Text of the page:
Dear Wikiwand AI, let's keep it short by simply answering these key questions:
Can you list the top facts and stats about Document Object Model?
Summarize this article for a 10 year old
The Document Object Model (DOM) is a cross-platform and language-independent interface that treats an HTML or XML document as a tree structure wherein each node is an object representing a part of the document. The DOM represents a document with a logical tree. Each branch of the tree ends in a node, and each node contains objects. DOM methods allow programmatic access to the tree; with them one can change the structure, style or content of a document. Nodes can have event handlers (also known as event listeners) attached to them. Once an event is triggered, the event handlers get executed.
|First published||October 1, 1998; 25 years ago (1998-10-01)|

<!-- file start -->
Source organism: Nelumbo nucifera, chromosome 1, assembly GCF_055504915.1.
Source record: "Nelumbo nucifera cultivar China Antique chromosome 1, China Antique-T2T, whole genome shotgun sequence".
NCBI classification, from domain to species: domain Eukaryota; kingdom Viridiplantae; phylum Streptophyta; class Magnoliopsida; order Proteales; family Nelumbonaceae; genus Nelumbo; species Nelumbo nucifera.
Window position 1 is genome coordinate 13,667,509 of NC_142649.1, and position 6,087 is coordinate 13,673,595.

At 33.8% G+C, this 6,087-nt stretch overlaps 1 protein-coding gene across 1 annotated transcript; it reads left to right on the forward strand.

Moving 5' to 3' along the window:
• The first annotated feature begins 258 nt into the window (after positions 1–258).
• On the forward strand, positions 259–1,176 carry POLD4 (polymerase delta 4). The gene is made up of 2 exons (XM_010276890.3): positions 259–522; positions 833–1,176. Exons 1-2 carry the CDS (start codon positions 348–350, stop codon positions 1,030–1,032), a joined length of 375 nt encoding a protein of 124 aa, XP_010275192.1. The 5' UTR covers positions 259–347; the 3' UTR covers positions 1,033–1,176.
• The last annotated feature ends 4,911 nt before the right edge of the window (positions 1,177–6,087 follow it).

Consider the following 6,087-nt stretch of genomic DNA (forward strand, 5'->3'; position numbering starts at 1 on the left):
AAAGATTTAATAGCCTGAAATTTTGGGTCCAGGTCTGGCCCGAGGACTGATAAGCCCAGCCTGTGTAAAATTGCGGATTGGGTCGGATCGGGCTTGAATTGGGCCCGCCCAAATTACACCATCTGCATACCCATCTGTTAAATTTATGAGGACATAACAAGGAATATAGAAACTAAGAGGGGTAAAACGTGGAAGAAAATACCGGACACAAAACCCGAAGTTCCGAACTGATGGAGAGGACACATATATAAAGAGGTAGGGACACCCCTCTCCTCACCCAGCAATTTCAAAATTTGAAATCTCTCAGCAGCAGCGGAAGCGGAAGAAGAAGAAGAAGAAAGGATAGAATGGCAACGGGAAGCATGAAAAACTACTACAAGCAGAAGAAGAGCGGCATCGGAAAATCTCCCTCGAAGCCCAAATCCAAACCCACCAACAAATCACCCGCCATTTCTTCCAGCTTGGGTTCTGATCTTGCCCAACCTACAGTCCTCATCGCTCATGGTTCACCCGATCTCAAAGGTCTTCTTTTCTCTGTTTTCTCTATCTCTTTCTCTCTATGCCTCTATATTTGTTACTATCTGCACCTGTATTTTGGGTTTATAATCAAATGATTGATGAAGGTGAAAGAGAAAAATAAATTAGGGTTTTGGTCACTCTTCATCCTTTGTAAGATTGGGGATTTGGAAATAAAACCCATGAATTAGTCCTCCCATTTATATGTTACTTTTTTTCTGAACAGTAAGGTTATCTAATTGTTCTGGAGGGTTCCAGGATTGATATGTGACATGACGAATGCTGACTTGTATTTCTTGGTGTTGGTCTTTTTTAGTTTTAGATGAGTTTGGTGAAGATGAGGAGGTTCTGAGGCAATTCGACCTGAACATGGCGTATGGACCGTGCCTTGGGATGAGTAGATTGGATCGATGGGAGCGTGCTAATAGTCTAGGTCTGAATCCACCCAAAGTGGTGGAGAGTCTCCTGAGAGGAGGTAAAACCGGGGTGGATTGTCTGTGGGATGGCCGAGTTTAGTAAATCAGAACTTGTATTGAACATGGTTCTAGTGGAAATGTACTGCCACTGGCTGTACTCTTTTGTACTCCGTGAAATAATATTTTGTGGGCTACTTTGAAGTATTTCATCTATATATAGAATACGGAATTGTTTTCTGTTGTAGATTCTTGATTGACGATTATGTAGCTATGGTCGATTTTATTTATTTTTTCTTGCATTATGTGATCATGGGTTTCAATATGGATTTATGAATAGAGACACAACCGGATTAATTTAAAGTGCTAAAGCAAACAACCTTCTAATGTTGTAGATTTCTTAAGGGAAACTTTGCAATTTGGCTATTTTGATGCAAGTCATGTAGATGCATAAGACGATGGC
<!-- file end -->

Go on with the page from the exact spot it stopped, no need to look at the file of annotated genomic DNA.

November 19, 2015; 7 years ago (2015-11-19)
|Organization||World Wide Web Consortium, WHATWG|
|Base standards||WHATWG DOM Living Standard|
The principal standardization of the DOM was handled by the World Wide Web Consortium (W3C), which last developed a recommendation in 2004. WHATWG took over the development of the standard, publishing it as a living document. The W3C now publishes stable snapshots of the WHATWG standard.
- A document is a document node.
- All HTML elements are element nodes.
- All HTML attributes are attribute nodes.
- Text inserted into HTML elements are text nodes.
- Comments are comment nodes.
Oops something went wrong: